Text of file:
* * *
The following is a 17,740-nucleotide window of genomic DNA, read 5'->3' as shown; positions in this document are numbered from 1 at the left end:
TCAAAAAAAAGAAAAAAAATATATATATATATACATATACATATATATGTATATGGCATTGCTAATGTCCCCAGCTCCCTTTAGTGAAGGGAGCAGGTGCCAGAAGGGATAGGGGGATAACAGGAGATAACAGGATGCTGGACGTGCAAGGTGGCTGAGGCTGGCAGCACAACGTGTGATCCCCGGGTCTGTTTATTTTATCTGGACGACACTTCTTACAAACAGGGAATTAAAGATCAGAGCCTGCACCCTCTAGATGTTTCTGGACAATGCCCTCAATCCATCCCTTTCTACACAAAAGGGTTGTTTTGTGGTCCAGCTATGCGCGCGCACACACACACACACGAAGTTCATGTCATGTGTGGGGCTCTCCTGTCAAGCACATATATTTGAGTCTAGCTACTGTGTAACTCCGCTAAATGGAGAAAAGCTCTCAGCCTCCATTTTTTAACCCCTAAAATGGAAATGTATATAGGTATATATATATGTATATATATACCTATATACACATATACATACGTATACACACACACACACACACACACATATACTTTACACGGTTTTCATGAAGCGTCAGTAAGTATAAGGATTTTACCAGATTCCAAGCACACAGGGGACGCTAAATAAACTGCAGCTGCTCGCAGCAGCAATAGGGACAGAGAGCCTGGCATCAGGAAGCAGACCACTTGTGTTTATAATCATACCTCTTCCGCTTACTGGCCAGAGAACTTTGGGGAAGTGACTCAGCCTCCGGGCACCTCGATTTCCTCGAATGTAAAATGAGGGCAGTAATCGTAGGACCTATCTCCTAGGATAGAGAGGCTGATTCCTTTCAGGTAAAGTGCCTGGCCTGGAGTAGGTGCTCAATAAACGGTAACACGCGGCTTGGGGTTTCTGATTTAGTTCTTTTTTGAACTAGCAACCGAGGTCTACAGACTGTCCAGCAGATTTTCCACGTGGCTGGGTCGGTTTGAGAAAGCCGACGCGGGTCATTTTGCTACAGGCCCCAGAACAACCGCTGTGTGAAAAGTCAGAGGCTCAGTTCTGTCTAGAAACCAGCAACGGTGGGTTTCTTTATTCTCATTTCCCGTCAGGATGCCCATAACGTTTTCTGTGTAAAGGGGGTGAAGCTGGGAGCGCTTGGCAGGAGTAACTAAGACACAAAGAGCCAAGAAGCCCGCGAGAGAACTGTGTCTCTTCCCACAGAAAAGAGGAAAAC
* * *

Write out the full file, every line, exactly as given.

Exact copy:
The following is a 17,740-nucleotide window of genomic DNA, read 5'->3' as shown; positions in this document are numbered from 1 at the left end:
TCAAAAAAAAGAAAAAAAATATATATATATATACATATACATATATATGTATATGGCATTGCTAATGTCCCCAGCTCCCTTTAGTGAAGGGAGCAGGTGCCAGAAGGGATAGGGGGATAACAGGAGATAACAGGATGCTGGACGTGCAAGGTGGCTGAGGCTGGCAGCACAACGTGTGATCCCCGGGTCTGTTTATTTTATCTGGACGACACTTCTTACAAACAGGGAATTAAAGATCAGAGCCTGCACCCTCTAGATGTTTCTGGACAATGCCCTCAATCCATCCCTTTCTACACAAAAGGGTTGTTTTGTGGTCCAGCTATGCGCGCGCACACACACACACACGAAGTTCATGTCATGTGTGGGGCTCTCCTGTCAAGCACATATATTTGAGTCTAGCTACTGTGTAACTCCGCTAAATGGAGAAAAGCTCTCAGCCTCCATTTTTTAACCCCTAAAATGGAAATGTATATAGGTATATATATATGTATATATATACCTATATACACATATACATACGTATACACACACACACACACACACACATATACTTTACACGGTTTTCATGAAGCGTCAGTAAGTATAAGGATTTTACCAGATTCCAAGCACACAGGGGACGCTAAATAAACTGCAGCTGCTCGCAGCAGCAATAGGGACAGAGAGCCTGGCATCAGGAAGCAGACCACTTGTGTTTATAATCATACCTCTTCCGCTTACTGGCCAGAGAACTTTGGGGAAGTGACTCAGCCTCCGGGCACCTCGATTTCCTCGAATGTAAAATGAGGGCAGTAATCGTAGGACCTATCTCCTAGGATAGAGAGGCTGATTCCTTTCAGGTAAAGTGCCTGGCCTGGAGTAGGTGCTCAATAAACGGTAACACGCGGCTTGGGGTTTCTGATTTAGTTCTTTTTTGAACTAGCAACCGAGGTCTACAGACTGTCCAGCAGATTTTCCACGTGGCTGGGTCGGTTTGAGAAAGCCGACGCGGGTCATTTTGCTACAGGCCCCAGAACAACCGCTGTGTGAAAAGTCAGAGGCTCAGTTCTGTCTAGAAACCAGCAACGGTGGGTTTCTTTATTCTCATTTCCCGTCAGGATGCCCATAACGTTTTCTGTGTAAAGGGGGTGAAGCTGGGAGCGCTTGGCAGGAGTAACTAAGACACAAAGAGCCAAGAAGCCCGCGAGAGAACTGTGTCTCTTCCCACAGAAAAGAGGAAAAC